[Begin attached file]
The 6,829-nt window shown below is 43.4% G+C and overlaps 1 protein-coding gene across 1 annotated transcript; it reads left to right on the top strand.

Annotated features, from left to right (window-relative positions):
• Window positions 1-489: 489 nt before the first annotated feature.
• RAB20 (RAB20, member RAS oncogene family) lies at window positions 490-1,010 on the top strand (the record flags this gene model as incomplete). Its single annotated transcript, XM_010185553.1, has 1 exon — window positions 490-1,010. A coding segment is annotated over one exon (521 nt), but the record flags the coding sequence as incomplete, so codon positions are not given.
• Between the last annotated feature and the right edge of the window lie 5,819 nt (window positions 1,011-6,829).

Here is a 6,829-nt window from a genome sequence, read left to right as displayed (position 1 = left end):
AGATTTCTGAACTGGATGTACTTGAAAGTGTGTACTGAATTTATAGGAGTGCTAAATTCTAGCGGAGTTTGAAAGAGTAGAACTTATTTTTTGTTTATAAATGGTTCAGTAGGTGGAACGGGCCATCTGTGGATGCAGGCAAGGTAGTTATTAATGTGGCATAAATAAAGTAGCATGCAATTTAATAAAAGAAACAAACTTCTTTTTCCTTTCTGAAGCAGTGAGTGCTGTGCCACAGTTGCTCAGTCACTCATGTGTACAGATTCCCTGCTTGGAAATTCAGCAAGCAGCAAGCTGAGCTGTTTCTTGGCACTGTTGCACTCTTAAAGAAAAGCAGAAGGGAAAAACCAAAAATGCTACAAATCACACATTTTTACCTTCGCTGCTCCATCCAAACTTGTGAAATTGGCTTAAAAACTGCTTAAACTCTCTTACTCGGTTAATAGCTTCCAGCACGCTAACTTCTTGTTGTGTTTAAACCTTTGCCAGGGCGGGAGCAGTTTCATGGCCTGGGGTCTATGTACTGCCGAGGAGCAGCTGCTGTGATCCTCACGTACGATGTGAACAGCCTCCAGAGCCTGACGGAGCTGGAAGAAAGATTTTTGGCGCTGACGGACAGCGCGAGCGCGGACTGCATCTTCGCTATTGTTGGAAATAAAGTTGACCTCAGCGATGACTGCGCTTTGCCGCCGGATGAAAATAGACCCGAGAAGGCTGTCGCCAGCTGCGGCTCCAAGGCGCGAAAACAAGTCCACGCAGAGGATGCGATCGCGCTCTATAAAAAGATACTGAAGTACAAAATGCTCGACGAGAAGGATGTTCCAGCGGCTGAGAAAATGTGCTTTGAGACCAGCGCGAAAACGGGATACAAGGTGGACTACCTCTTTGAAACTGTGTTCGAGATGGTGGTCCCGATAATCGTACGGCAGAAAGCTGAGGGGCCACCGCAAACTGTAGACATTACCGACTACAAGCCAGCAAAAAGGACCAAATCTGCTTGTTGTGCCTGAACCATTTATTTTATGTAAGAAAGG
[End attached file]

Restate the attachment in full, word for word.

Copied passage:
The 6,829-nt window shown below is 43.4% G+C and overlaps 1 protein-coding gene across 1 annotated transcript; it reads left to right on the top strand.

Annotated features, from left to right (window-relative positions):
• Window positions 1-489: 489 nt before the first annotated feature.
• RAB20 (RAB20, member RAS oncogene family) lies at window positions 490-1,010 on the top strand (the record flags this gene model as incomplete). Its single annotated transcript, XM_010185553.1, has 1 exon — window positions 490-1,010. A coding segment is annotated over one exon (521 nt), but the record flags the coding sequence as incomplete, so codon positions are not given.
• Between the last annotated feature and the right edge of the window lie 5,819 nt (window positions 1,011-6,829).

Here is a 6,829-nt window from a genome sequence, read left to right as displayed (position 1 = left end):
AGATTTCTGAACTGGATGTACTTGAAAGTGTGTACTGAATTTATAGGAGTGCTAAATTCTAGCGGAGTTTGAAAGAGTAGAACTTATTTTTTGTTTATAAATGGTTCAGTAGGTGGAACGGGCCATCTGTGGATGCAGGCAAGGTAGTTATTAATGTGGCATAAATAAAGTAGCATGCAATTTAATAAAAGAAACAAACTTCTTTTTCCTTTCTGAAGCAGTGAGTGCTGTGCCACAGTTGCTCAGTCACTCATGTGTACAGATTCCCTGCTTGGAAATTCAGCAAGCAGCAAGCTGAGCTGTTTCTTGGCACTGTTGCACTCTTAAAGAAAAGCAGAAGGGAAAAACCAAAAATGCTACAAATCACACATTTTTACCTTCGCTGCTCCATCCAAACTTGTGAAATTGGCTTAAAAACTGCTTAAACTCTCTTACTCGGTTAATAGCTTCCAGCACGCTAACTTCTTGTTGTGTTTAAACCTTTGCCAGGGCGGGAGCAGTTTCATGGCCTGGGGTCTATGTACTGCCGAGGAGCAGCTGCTGTGATCCTCACGTACGATGTGAACAGCCTCCAGAGCCTGACGGAGCTGGAAGAAAGATTTTTGGCGCTGACGGACAGCGCGAGCGCGGACTGCATCTTCGCTATTGTTGGAAATAAAGTTGACCTCAGCGATGACTGCGCTTTGCCGCCGGATGAAAATAGACCCGAGAAGGCTGTCGCCAGCTGCGGCTCCAAGGCGCGAAAACAAGTCCACGCAGAGGATGCGATCGCGCTCTATAAAAAGATACTGAAGTACAAAATGCTCGACGAGAAGGATGTTCCAGCGGCTGAGAAAATGTGCTTTGAGACCAGCGCGAAAACGGGATACAAGGTGGACTACCTCTTTGAAACTGTGTTCGAGATGGTGGTCCCGATAATCGTACGGCAGAAAGCTGAGGGGCCACCGCAAACTGTAGACATTACCGACTACAAGCCAGCAAAAAGGACCAAATCTGCTTGTTGTGCCTGAACCATTTATTTTATGTAAGAAAGG